CORBIN, Ky. (LEX18) — It's a piece of Kentucky history that you can see and then taste. The original Kentucky Fried Chicken “Sanders Cafe & Museum”, in Corbin, has undergone some renovations and the family that owns the franchise is celebrating its reopening with the community.
Colonel Harland Sanders said, "My life is devoted to business and supporting my family." Today, the Neal family—who purchased and restored this building—is celebrating a new restoration of the "Sanders Cafe" after being closed since 2019.
Tyrone Neal, the President of JRN Inc. and co-owner of the Sanders Café, says, "Well we're very excited to have it back open and to have the original restaurant, the original KFC restaurant open to the public today."
This KFC looks in part like it did in the 1940s. In 1973 the Neal family purchased the then deteriorating building to preserve its history. Nearly 50 years later, the three brothers, Tyrone, Clay, and Brett—second-generation KFC franchisees—are celebrating a new addition that continues sharing the colonel's life and legacy. It’s a story of success that their parents wanted to live on.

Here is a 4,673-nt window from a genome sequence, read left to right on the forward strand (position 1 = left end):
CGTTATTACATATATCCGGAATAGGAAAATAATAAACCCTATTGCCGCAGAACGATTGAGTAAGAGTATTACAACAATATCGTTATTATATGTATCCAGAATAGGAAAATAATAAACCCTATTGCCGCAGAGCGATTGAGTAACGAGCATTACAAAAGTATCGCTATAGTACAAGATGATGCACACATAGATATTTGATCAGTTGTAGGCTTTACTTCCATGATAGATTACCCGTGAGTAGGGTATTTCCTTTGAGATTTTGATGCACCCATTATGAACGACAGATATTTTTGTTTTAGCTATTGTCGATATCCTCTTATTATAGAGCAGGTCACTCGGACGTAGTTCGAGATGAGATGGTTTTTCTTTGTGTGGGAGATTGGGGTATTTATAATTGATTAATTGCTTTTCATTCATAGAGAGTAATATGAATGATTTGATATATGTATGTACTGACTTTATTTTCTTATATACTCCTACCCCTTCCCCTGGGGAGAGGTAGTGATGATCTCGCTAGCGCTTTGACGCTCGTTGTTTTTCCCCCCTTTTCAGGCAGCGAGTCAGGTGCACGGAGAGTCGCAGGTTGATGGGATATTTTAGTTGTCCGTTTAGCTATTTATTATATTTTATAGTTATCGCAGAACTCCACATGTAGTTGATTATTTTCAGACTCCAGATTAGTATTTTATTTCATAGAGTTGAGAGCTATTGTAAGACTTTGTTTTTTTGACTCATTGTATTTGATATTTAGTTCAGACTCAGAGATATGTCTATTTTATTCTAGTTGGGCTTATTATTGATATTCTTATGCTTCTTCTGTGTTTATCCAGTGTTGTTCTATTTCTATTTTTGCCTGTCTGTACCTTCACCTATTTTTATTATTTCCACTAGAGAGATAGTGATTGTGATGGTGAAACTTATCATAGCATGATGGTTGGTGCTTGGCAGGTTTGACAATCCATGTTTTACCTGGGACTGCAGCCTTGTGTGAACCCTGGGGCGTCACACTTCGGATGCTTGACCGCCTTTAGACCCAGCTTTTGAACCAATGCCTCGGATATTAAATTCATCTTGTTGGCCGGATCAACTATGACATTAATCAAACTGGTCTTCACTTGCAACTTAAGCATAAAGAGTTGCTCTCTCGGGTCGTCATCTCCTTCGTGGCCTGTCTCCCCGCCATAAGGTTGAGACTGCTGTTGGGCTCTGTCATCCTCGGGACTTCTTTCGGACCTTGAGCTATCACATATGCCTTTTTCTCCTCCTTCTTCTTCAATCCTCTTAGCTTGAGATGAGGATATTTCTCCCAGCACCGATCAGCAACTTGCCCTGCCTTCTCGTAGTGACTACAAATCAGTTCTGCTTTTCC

Tyrone Neal says, "Our parents very much were historians and had a great deal of respect for the colonel's original place."
There is so much history in the museum and leaders hope that people that come here use all of their senses to enjoy it. Most of all they hope that they remember that colonel sanders truly did achieve the American dream.
Corbin’s Tourism and Convention Commission’s Executive Director, Maggy Monhollen, says, "It's something that is just so spectacular and will attract families and you know a variety of different people not just from the United States but from all over the world."
At the museum, you can learn about the "Sanders Court", see the original kitchen, fryers, and furnishings, and experience the spice room. Now, you can also enjoy memorabilia from over the years. The Neal family hopes people leave this museum inspired.
Tyrone Neal says, "That rags to riches story, that true story, his story is one of good will—and I guess that's why it’s important."